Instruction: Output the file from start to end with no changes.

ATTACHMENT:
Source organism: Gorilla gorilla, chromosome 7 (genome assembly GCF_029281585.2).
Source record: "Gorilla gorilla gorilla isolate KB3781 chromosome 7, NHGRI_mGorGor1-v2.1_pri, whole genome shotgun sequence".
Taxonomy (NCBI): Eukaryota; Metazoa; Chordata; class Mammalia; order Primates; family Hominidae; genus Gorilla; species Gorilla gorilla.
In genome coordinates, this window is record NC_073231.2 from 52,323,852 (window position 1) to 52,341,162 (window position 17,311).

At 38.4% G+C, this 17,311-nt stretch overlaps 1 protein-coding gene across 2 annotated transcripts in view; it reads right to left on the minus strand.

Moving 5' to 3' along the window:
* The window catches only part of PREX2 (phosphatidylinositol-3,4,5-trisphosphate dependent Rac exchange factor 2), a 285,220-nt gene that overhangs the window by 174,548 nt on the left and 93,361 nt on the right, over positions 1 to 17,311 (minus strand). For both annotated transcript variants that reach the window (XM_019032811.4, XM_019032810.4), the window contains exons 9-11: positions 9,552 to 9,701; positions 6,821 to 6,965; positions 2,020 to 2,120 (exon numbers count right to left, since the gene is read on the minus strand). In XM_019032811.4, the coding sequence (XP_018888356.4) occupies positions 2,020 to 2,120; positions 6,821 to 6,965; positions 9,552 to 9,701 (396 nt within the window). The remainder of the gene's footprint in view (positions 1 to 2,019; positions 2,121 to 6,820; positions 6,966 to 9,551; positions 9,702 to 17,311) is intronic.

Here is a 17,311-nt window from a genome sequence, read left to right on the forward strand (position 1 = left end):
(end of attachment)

Source organism: Gorilla gorilla, chromosome 7 (genome assembly GCF_029281585.2).
Source record: "Gorilla gorilla gorilla isolate KB3781 chromosome 7, NHGRI_mGorGor1-v2.1_pri, whole genome shotgun sequence".
Taxonomy (NCBI): Eukaryota; Metazoa; Chordata; class Mammalia; order Primates; family Hominidae; genus Gorilla; species Gorilla gorilla.
In genome coordinates, this window is record NC_073231.2 from 52,323,852 (window position 1) to 52,341,162 (window position 17,311).

At 38.4% G+C, this 17,311-nt stretch overlaps 1 protein-coding gene across 2 annotated transcripts in view; it reads right to left on the minus strand.

Moving 5' to 3' along the window:
* The window catches only part of PREX2 (phosphatidylinositol-3,4,5-trisphosphate dependent Rac exchange factor 2), a 285,220-nt gene that overhangs the window by 174,548 nt on the left and 93,361 nt on the right, over positions 1 to 17,311 (minus strand). For both annotated transcript variants that reach the window (XM_019032811.4, XM_019032810.4), the window contains exons 9-11: positions 9,552 to 9,701; positions 6,821 to 6,965; positions 2,020 to 2,120 (exon numbers count right to left, since the gene is read on the minus strand). In XM_019032811.4, the coding sequence (XP_018888356.4) occupies positions 2,020 to 2,120; positions 6,821 to 6,965; positions 9,552 to 9,701 (396 nt within the window). The remainder of the gene's footprint in view (positions 1 to 2,019; positions 2,121 to 6,820; positions 6,966 to 9,551; positions 9,702 to 17,311) is intronic.

Here is a 17,311-nt window from a genome sequence, read left to right on the forward strand (position 1 = left end):